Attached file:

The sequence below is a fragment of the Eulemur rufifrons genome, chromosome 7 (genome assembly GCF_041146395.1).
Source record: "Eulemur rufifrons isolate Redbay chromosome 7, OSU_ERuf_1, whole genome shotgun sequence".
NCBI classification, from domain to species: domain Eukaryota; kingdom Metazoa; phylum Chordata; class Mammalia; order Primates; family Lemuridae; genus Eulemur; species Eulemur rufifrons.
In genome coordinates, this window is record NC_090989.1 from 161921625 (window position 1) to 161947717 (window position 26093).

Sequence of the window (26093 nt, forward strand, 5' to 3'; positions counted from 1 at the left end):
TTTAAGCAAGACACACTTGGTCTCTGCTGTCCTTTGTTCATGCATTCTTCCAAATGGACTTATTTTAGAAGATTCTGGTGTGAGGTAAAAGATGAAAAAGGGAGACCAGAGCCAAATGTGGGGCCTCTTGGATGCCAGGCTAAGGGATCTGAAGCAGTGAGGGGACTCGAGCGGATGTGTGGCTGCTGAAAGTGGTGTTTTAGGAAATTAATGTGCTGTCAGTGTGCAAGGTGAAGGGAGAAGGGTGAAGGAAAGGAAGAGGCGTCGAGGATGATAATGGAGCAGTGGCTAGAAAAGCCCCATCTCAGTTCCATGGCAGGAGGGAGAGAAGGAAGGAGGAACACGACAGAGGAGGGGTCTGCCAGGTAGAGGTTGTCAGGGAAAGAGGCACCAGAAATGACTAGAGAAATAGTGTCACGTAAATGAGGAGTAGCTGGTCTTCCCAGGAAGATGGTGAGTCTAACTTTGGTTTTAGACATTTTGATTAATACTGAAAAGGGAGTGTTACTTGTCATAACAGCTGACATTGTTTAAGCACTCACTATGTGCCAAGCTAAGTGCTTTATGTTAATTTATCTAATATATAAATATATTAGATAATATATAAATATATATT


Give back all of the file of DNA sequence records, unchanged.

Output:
The sequence below is a fragment of the Eulemur rufifrons genome, chromosome 7 (genome assembly GCF_041146395.1).
Source record: "Eulemur rufifrons isolate Redbay chromosome 7, OSU_ERuf_1, whole genome shotgun sequence".
NCBI classification, from domain to species: domain Eukaryota; kingdom Metazoa; phylum Chordata; class Mammalia; order Primates; family Lemuridae; genus Eulemur; species Eulemur rufifrons.
In genome coordinates, this window is record NC_090989.1 from 161921625 (window position 1) to 161947717 (window position 26093).

Sequence of the window (26093 nt, forward strand, 5' to 3'; positions counted from 1 at the left end):
TTTAAGCAAGACACACTTGGTCTCTGCTGTCCTTTGTTCATGCATTCTTCCAAATGGACTTATTTTAGAAGATTCTGGTGTGAGGTAAAAGATGAAAAAGGGAGACCAGAGCCAAATGTGGGGCCTCTTGGATGCCAGGCTAAGGGATCTGAAGCAGTGAGGGGACTCGAGCGGATGTGTGGCTGCTGAAAGTGGTGTTTTAGGAAATTAATGTGCTGTCAGTGTGCAAGGTGAAGGGAGAAGGGTGAAGGAAAGGAAGAGGCGTCGAGGATGATAATGGAGCAGTGGCTAGAAAAGCCCCATCTCAGTTCCATGGCAGGAGGGAGAGAAGGAAGGAGGAACACGACAGAGGAGGGGTCTGCCAGGTAGAGGTTGTCAGGGAAAGAGGCACCAGAAATGACTAGAGAAATAGTGTCACGTAAATGAGGAGTAGCTGGTCTTCCCAGGAAGATGGTGAGTCTAACTTTGGTTTTAGACATTTTGATTAATACTGAAAAGGGAGTGTTACTTGTCATAACAGCTGACATTGTTTAAGCACTCACTATGTGCCAAGCTAAGTGCTTTATGTTAATTTATCTAATATATAAATATATTAGATAATATATAAATATATATT